Prime Minister Justin Trudeau (Photo by THE CANADIAN PRESS)

Prime Minister Justin Trudeau (Photo by THE CANADIAN PRESS)

COVID-19 predictions coming ‘soon’, but results will depend on how Canadians act: Trudeau

Prime minister is meeting with Canadian premiers

Prime Minister Justin Trudeau said Ottawa is working on releasing predictions “soon,” but that the biggest indicator of how Canada will fare in the pandemic is how will they behave.

Trudeau was pressed during his Thursday (April 2) address about why Canada hasn’t released scenarios like other nations, including the U.S. The U.S. Centre on Disease Control released predictions that 100,000 to 240,000 people could die due to the COVID-19 crisis. According to the U.S. CDC, there were 186,101 cases and 3,603 deaths as of Wednesday (April 1).

So far, the Canadian government said there are 10,446 cases and 127 deaths here at home.

Trudeau said provinces were sorting through a backlog of information and more accurate information would come, but said the scenarios could vary widely.

The predictions, Trudeau said, could be anywhere from “everyone gets suddenly better in the next two weeks” to facing “a situation like some of the other countries in the most dire situations have.”

The prime minister did not name countries but likely referred to Italy, the centre of Europe’s outbreak, with 110,574 total cases, 13,155 deaths, and 16,847 recoveries.

“It’s important that people stay home and continue with social distancing, continue keeping two metres apart, continue to look to minimize their movements as much as possible,” Trudeau said.

“Everything we are likely to face will be linked directly to how people behave today.”

At a press conference following Trudeau’ update, Canada’s chief medical officer Dr. Theresa Tam said there were a variety of models possible, based both on Canadians’ responses but also

“You can’t go too far, you can’t guess months down the road,” she said.

“What you’re looking at is if the numbers are pointing in a different direction.”

But Tam said the Public Health Agency of Canada would not wait for “perfect” data.

More to come.

READ MORE: Canada’s 75% wage subsidy is coming, but not for several weeks: finance minister

READ MORE: ‘There can be no ambiguity’: Travellers brought home to B.C. must self-isolate


@katslepian

katya.slepian@bpdigital.ca

Like us on Facebook and follow us on Twitter.

Coronavirus

Just Posted

Tyler O’Neill has a shot at making the NL all-star team. (Taka Yanagimoto/St. Louis Cardinals)
An artists conception of the new terminal building at the Pitt Meadows Regional Airport.
Air traffic at Pitt Meadows Airport returning

There will be demand for more air traffic controllers: Miller

Emiko Nakai will attend Warner Pacific University in Portland, Oregon next year. (Special to The News)
Three SRT Titans earn scholarships

Maple Ridge’s Emiko Nagai, Lucas Hutchinson, and Cade Armour will take talents to college level

Alex Tablada found himself captivated by the stunning beauty of nature recently while walking some trails in Maple Ridge. He had to share the view that befell him of the Golden Ears Mountains. "I have a lot of beautiful photos of this area that I'd like to share regularly in the coming weeks," he shared. (Special to The News)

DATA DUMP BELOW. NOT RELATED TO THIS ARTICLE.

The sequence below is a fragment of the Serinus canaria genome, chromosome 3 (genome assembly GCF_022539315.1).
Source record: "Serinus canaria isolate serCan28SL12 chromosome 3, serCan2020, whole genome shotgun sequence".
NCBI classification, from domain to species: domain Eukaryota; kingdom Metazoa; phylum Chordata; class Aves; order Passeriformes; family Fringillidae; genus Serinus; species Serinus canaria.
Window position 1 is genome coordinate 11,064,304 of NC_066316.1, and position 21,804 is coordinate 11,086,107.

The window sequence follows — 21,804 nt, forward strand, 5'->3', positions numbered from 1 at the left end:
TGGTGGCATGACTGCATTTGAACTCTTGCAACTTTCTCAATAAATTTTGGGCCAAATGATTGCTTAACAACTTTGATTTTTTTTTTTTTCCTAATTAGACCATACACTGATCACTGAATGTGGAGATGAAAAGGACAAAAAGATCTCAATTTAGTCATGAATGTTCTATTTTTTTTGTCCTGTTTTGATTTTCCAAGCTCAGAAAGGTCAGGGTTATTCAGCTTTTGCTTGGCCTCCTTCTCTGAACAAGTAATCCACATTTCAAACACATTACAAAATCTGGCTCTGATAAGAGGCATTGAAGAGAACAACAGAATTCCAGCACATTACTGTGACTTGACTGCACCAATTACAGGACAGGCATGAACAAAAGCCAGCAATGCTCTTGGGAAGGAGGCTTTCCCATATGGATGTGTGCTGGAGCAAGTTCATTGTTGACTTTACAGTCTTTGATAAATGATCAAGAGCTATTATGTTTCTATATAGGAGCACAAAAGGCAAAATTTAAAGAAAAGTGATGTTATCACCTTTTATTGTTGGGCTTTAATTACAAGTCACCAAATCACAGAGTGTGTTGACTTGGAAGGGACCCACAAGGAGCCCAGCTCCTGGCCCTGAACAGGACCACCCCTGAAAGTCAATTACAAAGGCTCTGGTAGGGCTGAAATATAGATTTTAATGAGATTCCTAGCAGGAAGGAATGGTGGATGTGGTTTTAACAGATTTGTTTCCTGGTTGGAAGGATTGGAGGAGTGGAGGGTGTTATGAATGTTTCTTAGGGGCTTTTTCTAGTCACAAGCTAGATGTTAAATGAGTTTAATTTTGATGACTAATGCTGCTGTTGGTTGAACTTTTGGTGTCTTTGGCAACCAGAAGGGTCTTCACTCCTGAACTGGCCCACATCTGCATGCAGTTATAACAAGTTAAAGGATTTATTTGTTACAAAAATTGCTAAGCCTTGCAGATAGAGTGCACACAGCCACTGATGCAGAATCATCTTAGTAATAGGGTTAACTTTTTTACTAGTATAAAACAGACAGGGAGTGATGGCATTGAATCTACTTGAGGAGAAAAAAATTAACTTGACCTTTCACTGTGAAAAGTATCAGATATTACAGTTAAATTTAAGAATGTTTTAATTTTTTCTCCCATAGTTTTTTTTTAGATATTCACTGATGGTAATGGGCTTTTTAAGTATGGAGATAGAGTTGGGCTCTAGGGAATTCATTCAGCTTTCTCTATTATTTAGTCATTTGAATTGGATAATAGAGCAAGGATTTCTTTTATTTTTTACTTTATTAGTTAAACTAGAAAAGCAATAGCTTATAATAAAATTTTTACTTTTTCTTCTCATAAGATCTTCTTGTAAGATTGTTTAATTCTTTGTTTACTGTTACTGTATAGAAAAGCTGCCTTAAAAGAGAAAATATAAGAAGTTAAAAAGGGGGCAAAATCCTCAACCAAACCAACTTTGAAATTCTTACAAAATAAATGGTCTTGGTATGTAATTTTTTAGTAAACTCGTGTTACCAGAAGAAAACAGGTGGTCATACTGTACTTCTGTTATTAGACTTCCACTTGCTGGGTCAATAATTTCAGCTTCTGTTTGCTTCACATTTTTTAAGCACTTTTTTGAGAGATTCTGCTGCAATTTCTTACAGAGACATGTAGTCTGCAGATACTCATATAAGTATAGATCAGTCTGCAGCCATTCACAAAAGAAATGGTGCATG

Day-use passes needed for Golden Ears Park to ensure safety, protect environment

The second phase of its free day-use pass pilot program rolls out June 22 in five provincial parks

ARMS president Ken Stewart and director John Dale on the banks of the Alouette River where the subdivision is proposed. (Neil Corbett/The News)
Maple Ridge hosts public hearing on riverfront development tonight

ARMS, Katzie First Nation and many others oppose subdivision

People watch a car burn during a riot following game 7 of the NHL Stanley Cup final in downtown Vancouver, B.C., in this June 15, 2011 photo. THE CANADIAN PRESS/Geoff Howe
10 years ago: Where were you during the 2011 Vancouver Stanley Cup Riots?

Smashed-in storefronts, looting, garbage can fires and overturned cars some of the damage remembered today

(Black Press Media file)
Dirty money: Canadian currency the most germ-filled in the world, survey suggests

Canadian plastic currency was found to contain 209 bacterial cultures

(pixabay file shot)
B.C. ombudsperson labels youth confinement in jail ‘unsafe,’ calls for changes

Review states a maximum of 22 hours for youth, aged 12 from to 17, to be placed in solitary

Cannabis bought in British Columbia (Ashley Wadhwani/Black Press Media)
Is it time to start thinking about greener ways to package cannabis?

Packaging suppliers are still figuring eco-friendly and affordable packaging options that fit the mandates of Cannabis Regulations

Eleonore Alamillo-Laberge, 6, reads a book in Ottawa on Monday, June 12, 2017. THE CANADIAN PRESS/Sean Kilpatrick
Parents will need to fight ‘COVID learning slump’ over summer: B.C. literacy experts

Parents who play an active role in educating their children this summer can reverse the slump by nearly 80%, says Janet Mort

The border crossing on Highway 11 in Abbotsford heading south (file)
Western premiers call for clarity, timelines on international travel, reopening rules

Trudeau has called Thursday meeting, premiers say they expect to leave that meeting with a plan

The B.C. government’s vaccine booking website is busy processing second-dose appointments, with more than 76 per cent of adults having received a first dose. THE CANADIAN PRESS/Jonathan Hayward
B.C.’s COVID-19 infections, hospitalizations stable for Tuesday

108 new confirmed cases, 139 in hospital, 39 in intensive care

A worker, at left, tends to a customer at a cosmetics shop amid the COVID-19 pandemic Thursday, May 20, 2021, in Los Angeles. (AP Photo/Marcio Jose Sanchez)
Half of cosmetics sold in Canada, U.S. contain toxic chemicals: study

Researchers found that 56% of foundations and eye products contain high levels of fluorine

Most Read